Is John Cooper, the director of Alabama Department of Transportation, building a costly and unnecessary “Bridge to Nowhere?”
As a Magic 8-ball would say, “All signs point to yes.”
That’s the bottom line of multiple critics, according to an AL.com article this weekend. The story cites a legal filing filed by the owners of the Foley Beach Express, the toll-bridge built and maintained through a private-public partnership, who are fighting the state’s use of eminent domain to take their property for what would be a new bridge over the Intracoastal Waterway. It also, highlights local opposition to the bridge from residents, many who have joined a Facebook group “End the #Bridge2Nowhere,” which started in 2016 when the bridge was first proposed before being rejected. Their concerns rang from questions about its cost, the use of eminent domain and ultimately how they say it would disrupt rather than help local traffic.
I’m not a lawyer, but I read the filing (and you can too, it’s linked here) it’s hard to believe some of the explosive new information it contains hasn’t gotten more attention.
More politics as usual coming from Montgomery. Exactly what one has come to expect from a Robert Bentley appointee who’s department was used as a hammer by the former-Governor himself in an attempt to get the legislature to raise taxes. None of what it says is good news for taxpayers.
First, we are told a new bridge is necessary to alleviate traffic congestion in the coastal communities of Orange Beach and Gulf Shores. Yet the filing states that ALDOT Director John Cooper has explicitly said that a new bridge is unnecessary to address traffic concerns.
Second, Cooper has stated that he is pushing for the new bridge solely because he does not like the deal that was struck when the Foley Beach Express was constructed. Orange Beach Mayor Tony Kennon has echoed this sentiment publicly, saying that after a new bridge is constructed, “I hope they (the owners of the Beach Express) go bankrupt.” Well that’s one way to get the free ride you were hoping for Mayor. Wait, it’s going to cost how much? See next point. Maybe that “free ride” isn’t free after all.
Third, ALDOT is unable to justify the cost, with an absurd price range of $30 – $87 million, by providing any traffic studies or data pointing to the need for another bridge. Cooper appears to have made his decision that he wants a bridge, regardless of what impact it will have on traffic or the local economy, and is retroactively going through the process of securing approval. ALDOT is running into problems, though: Just this week, two committees of the Florida-Alabama Transportation Planning Organization voted to table a plan to build the bridge. Their reasoning, per sources in the room: “the lack of traffic study information…as well as the lack of an environmental impact statement for the project.” You know the basics usually involved in big projects that aren’t being rushed and pushed down the throats of everyone involved.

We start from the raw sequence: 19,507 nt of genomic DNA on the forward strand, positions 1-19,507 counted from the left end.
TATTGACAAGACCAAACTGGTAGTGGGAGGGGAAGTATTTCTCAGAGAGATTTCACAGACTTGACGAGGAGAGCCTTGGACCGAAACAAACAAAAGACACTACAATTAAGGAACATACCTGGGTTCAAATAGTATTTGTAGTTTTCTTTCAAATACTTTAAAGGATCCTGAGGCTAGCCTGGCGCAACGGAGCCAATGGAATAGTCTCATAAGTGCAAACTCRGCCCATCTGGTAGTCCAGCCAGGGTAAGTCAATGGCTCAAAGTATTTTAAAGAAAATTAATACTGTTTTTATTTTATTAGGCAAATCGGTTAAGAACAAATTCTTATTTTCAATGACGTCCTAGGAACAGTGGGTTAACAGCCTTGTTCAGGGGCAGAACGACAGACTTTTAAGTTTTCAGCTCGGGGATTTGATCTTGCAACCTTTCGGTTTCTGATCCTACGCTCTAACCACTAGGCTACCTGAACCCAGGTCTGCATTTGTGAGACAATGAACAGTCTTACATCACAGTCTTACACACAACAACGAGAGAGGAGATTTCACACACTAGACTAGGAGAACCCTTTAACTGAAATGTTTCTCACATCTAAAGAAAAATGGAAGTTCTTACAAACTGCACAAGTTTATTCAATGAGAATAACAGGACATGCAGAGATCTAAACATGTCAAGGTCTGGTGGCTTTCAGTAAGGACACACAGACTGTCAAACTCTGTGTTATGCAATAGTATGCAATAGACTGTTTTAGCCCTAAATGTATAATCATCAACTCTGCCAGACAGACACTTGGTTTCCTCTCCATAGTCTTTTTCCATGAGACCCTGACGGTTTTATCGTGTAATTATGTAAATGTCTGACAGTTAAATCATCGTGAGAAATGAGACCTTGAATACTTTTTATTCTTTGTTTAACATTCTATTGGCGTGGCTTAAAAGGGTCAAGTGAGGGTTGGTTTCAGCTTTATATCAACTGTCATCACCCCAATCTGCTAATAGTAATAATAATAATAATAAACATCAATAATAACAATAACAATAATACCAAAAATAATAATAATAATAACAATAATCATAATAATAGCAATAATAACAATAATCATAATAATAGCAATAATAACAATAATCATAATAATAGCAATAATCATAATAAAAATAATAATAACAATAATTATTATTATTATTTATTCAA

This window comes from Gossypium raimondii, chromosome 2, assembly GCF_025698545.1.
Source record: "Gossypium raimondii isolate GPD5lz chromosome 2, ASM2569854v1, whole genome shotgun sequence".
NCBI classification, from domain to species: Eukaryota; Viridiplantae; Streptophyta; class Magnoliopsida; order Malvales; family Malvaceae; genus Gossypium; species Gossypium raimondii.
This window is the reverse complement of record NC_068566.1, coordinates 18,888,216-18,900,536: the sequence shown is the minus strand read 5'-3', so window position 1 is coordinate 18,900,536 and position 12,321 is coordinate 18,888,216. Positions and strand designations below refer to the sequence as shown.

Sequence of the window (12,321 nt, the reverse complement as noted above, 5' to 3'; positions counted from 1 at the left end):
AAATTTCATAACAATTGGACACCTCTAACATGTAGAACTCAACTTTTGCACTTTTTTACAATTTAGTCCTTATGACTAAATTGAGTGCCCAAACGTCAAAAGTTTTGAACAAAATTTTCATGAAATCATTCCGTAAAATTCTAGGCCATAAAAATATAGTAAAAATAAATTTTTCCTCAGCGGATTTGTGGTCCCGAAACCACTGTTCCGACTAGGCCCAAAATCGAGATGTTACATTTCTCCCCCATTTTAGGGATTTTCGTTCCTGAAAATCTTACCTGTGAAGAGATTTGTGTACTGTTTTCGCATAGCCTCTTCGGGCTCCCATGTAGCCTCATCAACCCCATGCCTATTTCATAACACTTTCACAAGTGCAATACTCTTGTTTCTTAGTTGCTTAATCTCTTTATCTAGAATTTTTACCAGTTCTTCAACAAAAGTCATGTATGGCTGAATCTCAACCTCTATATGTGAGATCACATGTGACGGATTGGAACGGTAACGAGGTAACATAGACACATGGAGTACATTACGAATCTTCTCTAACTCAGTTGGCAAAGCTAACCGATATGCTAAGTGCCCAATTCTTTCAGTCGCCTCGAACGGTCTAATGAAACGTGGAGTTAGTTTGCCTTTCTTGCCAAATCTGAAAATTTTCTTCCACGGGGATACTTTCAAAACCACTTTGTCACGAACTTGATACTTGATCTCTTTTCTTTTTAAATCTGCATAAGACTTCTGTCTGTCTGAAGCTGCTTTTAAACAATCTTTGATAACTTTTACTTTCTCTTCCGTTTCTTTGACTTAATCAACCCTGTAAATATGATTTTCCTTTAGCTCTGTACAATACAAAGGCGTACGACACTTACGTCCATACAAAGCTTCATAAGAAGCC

Cooper was subpoenaed to testify about these discrepancies, but ALDOT filed a motion to dismiss the subpoena so he wouldn’t have to defend his quest for what seems to be an unnecessary expense approaching 100 million taxpayer dollars. Long story short: There is no defense for the defensible. Local government agencies are now catching on to what Mr. Cooper has known all along.
Cooper is using the power vested in him by Bentley, then maintained by Governor Kay Ivey when she took over, and is pulling out all the stops to put a private company out of business. All the while failing to do anything about actual traffic congestion or infrastructure concerns. And it’s not clear that the governor is on board – she recently gave approval in writing for a transportation plan in Baldwin County that included no mention of this bridge. The BP spending documents also don’t mention the project specifically. Transportation and transparency clearly don’t go together under Director Cooper’s watch.
Why does it matter if this bridge is built and what can we do to stop it? First, it matters because this is a blatant waste of valuable infrastructure money at a time where safety and the growth of the economy is on the line. How can we trust ALDOT to oversee the construction of a new bridge over Mobile Bay, when the agency clearly doesn’t have the state’s best interests in mind? How can we be expected to support new I-10 construction when our leaders can’t justify a single penny of an unnecessary bridge to the beach?
Let’s work together and make sure our elected officials know that we want better: Stop the bridge to nowhere. Stop the waste of money. Stop the use of eminent domain. Stop the games and do what’s right for the state.